So yeah, they are doing the right thing now. Still... come on.
Subject: General Tech | June 7, 2016 - 08:42 PM | Scott Michaud
Tagged: ea, dice, DRM, origin
GamersNexus wrote a piece that claimed Mirror's Edge: Catalyst has DRM that limits the number of hardware changes to four. According to an email from EA's press contact, it turns out that GamersNexus' article is not accurate. According to EA PR, if Origin detects five activations in a single day, the user will need to wait until 24 hours after their first activation to attempt again.
So you can change your hardware as many times as you want over the life of the game, just not more than four times in a single day, on a single account at least.
Image Credit: GamersNexus
This message didn't seem to say what they were implying it did. Turns out, it doesn't.
I decided to ask EA when I read the error message that GamersNexus posted -- the article's interpretation didn't seem right. The wording was as follows: “Too many computers have accessed this account's version of Mirror's Edge(TM) Catalyst recently. Please try again later.” It seemed very odd to me that the wording “recently” and “Please try again later” would be attached to a permanent bricking of the game.
Again, it turns out that this is not the case, unless our press contact was not up to date about this specific title. As much as I dislike DRM, being a proponent of art preservation and archival, this part of Mirror's Edge's DRM should not affect the vast majority of users. This is something that should only affect people who are literally benchmarking a half-dozen (or so) graphics cards.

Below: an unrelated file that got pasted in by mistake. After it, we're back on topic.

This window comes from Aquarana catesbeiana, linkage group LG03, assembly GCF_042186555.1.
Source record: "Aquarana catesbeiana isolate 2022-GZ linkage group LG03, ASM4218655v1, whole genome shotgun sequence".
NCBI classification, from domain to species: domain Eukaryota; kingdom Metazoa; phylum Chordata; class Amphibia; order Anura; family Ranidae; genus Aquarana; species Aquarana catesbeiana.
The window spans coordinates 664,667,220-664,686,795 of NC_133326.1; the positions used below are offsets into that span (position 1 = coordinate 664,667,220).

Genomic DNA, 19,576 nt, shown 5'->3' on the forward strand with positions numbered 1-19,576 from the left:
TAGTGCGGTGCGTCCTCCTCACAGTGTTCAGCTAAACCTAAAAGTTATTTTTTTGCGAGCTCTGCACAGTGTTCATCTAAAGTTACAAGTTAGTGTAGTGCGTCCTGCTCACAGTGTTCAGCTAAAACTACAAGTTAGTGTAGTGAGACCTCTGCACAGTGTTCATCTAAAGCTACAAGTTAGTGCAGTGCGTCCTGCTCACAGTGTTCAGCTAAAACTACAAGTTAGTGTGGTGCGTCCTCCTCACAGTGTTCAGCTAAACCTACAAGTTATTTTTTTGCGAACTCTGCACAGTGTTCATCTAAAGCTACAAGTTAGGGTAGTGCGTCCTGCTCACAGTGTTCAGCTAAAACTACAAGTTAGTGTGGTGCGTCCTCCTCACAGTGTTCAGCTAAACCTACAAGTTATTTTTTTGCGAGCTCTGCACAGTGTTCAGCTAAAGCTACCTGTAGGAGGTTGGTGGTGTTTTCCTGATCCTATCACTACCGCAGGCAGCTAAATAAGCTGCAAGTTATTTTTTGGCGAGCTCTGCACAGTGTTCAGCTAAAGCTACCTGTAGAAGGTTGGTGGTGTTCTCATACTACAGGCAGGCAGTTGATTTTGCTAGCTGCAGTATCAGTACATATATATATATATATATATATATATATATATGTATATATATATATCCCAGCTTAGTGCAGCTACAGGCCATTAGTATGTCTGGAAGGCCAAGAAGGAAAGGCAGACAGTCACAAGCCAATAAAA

In short, it sounds like this is a non-issue after all.
Subject: General Tech | May 13, 2015 - 05:06 PM | Scott Michaud
Tagged: mozilla, firefox, DRM
Mozilla has just released Firefox 38. With it comes the controversial Adobe Primetime DRM implementation through the W3C's Encrypted Media Extensions (EME). Or, maybe not. If you upgrade the browser through one of the default channels, the Adobe Primetime Content Decryption Module will appear in the Plugins tab of your Add-ons manager on Windows Vista or later (but it might take a few minutes after the upgrade).
Alternatively, you can use Mozilla's EME-free installer for Firefox and avoid it altogether.
I have mentioned my concerns about DRM in the past. EME does not particularly bother me, because it is just a plugin architecture, but the fundamental concept does. Simply put, copy protection does very little good and a whole lot of bad. If your movie is leaked before it is legally available in consumer's hands, as it regularly does, then what do you expect to accomplish after the fact? It takes one instance to be copied infinitely, and that often comes from the film company's own supply chain, not their customers. Moreover, it is found to reduce sales and hurt customer experience (above and beyond the valid ideological concerns).
Beyond the DRM inclusion, several new features were added. One of the more interesting ones is BroadcastChannel API. This standard allows a web application to share data between “contexts” that have the same “user agent and origin”. In other words, it must be on the same browser and using the same app (even secondary instances of it). This will allow sites to do multi-monitor split screen, which is useful for games and utilities.
WebRTC has also been upgraded with multistream and renegotiation. Even though the general public thinks of WebRTC as a webcam and voice chat standard, it actually allows arbitrary data channels. For example, “BananaBread” is a first person shooter that used WebRTC to synchronize multiplayer state. Character and projectile position is very much not webcam or audio data, but WebRTC doesn't care.